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The World of Competitive Gaming

League of Legends All-Star, Helena Kristiansson

Photo by Helena Kristiansson

Players compete in the 2014 League of Legends All-Star event at Le Zenith Arena in Paris. The winning team took home $50,000.

A typical day for Danny Le: Wake up at 9:30 a.m. Breakfast. Exercise. Practice the world’s most popular PC video game, League of Legends, from 1 to 10 p.m., with a break for dinner. Analyze recorded matches from 6 to 11 p.m. Practice for a few more hours. Sleep. Repeat.

Le shares a house in Long Beach, California, with the four other members of Team Dignitas, a professional electronic sports squad that competes against the best League of Legends clubs in the world. The 21-year-old Edmonton, Canada, native started playing the five-on-five battle arena game for fun in 2010, got really, really good and, in 2013, obtained a U.S. visa to compete as an internationally recognized athlete—the first pro gamer to receive such status. In mid-2014, Le left a lesser-known team for Dignitas and the big leagues.

Santa Monica-based Riot Games, which released League of Legends in 2009, pays Le’s rent and a base salary of $50,000 a year, though he makes extra cash from competitions, sponsorships and broadcasting solo matches via streaming video game channels. He says the top players in the game’s Championship Series can easily pocket six figures a year.

If getting paid to play video games sounds crazy—and watching people play them even crazier—take a step back from, say, football and what do you see? A bunch of dudes in tight pants fighting over a leather ball. Most forms of entertainment sound absurd when deconstructed.

So, some context: Commonly referred to as eSports, competitive video gaming attracts pro and amateur players from LA to Latvia who battle it out online or in person on PC games such as League of Legends, Starcraft II and Dota 2, as well as shoot ’em up games— Counter-Strike, Call of Duty and the like— for console systems and computers.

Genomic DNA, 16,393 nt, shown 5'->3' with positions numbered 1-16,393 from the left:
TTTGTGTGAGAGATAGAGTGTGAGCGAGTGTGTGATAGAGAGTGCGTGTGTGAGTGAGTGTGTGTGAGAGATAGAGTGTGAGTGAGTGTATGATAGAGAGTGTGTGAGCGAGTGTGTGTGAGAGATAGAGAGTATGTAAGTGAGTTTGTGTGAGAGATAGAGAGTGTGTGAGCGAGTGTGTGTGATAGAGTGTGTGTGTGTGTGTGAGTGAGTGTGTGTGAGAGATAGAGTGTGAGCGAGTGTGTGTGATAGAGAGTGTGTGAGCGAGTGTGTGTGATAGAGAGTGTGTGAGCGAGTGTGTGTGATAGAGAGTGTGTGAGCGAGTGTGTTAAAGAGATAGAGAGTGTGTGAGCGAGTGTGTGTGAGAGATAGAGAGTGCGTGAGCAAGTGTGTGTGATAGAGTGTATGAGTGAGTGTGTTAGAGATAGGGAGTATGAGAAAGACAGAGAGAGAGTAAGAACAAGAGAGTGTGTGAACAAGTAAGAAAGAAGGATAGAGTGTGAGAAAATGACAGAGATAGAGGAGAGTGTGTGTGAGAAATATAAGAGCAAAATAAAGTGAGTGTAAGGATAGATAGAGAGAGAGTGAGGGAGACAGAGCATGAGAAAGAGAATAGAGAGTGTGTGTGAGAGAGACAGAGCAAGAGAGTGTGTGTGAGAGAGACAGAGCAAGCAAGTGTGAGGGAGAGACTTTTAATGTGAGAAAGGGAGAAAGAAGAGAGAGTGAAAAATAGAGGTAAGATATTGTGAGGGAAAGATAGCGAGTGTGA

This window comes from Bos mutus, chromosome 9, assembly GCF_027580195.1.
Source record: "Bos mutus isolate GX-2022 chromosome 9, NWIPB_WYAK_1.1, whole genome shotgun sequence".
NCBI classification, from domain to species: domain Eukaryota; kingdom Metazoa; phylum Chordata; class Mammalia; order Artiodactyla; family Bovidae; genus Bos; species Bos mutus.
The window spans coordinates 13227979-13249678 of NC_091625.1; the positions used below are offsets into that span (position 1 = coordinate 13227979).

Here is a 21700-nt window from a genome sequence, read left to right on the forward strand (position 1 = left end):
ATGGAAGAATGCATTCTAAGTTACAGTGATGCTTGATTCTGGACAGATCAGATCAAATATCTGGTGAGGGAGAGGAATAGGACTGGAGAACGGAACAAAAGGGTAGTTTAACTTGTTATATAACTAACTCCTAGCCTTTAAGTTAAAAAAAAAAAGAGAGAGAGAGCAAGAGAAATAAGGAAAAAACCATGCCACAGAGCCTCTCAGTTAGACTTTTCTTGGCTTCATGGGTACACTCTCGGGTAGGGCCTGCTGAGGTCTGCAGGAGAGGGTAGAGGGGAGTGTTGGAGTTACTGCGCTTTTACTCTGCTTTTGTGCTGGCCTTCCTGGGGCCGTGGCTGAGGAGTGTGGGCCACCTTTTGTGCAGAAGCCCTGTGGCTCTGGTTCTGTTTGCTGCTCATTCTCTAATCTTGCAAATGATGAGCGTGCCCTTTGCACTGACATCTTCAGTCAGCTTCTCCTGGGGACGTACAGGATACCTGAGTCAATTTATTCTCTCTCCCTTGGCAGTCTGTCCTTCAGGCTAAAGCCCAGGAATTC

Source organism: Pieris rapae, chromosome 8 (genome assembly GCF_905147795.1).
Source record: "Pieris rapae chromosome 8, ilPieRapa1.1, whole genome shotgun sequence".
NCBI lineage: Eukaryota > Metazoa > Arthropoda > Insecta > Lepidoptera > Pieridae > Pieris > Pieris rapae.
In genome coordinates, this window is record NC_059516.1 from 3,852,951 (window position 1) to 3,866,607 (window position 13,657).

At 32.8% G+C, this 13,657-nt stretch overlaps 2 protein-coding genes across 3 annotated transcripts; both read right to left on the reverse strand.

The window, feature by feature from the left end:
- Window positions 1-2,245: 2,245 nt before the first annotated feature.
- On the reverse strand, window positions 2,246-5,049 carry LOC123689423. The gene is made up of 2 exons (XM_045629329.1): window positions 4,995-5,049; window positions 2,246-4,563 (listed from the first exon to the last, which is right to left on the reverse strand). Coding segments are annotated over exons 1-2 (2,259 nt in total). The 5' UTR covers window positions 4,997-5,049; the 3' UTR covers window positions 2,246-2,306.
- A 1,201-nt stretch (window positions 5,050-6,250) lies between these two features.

Gaming competitions date back to the Atari days, but they’re more popular and organized today thanks to huge growth in the video game sector, whose returns now rival Hollywood’s. Further aiding eSports’ success: the rise of online streaming channels such as Twitch, which Amazon purchased in August for nearly $1 billion. According to a 2014 article in The New York Times, the channel’s peak viewing numbers equal CNN’s prime-time audience. Each month, hundreds of thousands of hard-core gamers tune in to Twitch to play, watch pros compete and talk smack.

       
The members of Team Dignitas—Cho "CoreJJ" Yongin, Alan "KiWiKiD" Nguyen, Noh "Gamsu" Youngjim, Danny "Shiphtur" Le and Alberto "Crumbzz" Rengifo—at the team's house in Long Beach. Photo by Gregg Segal.
       

A few hundred miles south of Twitch’s San Francisco headquarters, Los Angeles has emerged as America’s eSports capital. This makes sense given Southern California’s decade-plus dominance of the video game sector, which made an industry-leading $2.78 billion economic impact in 2012, according to The Entertainment Software Association (Texas came in second with $764 million).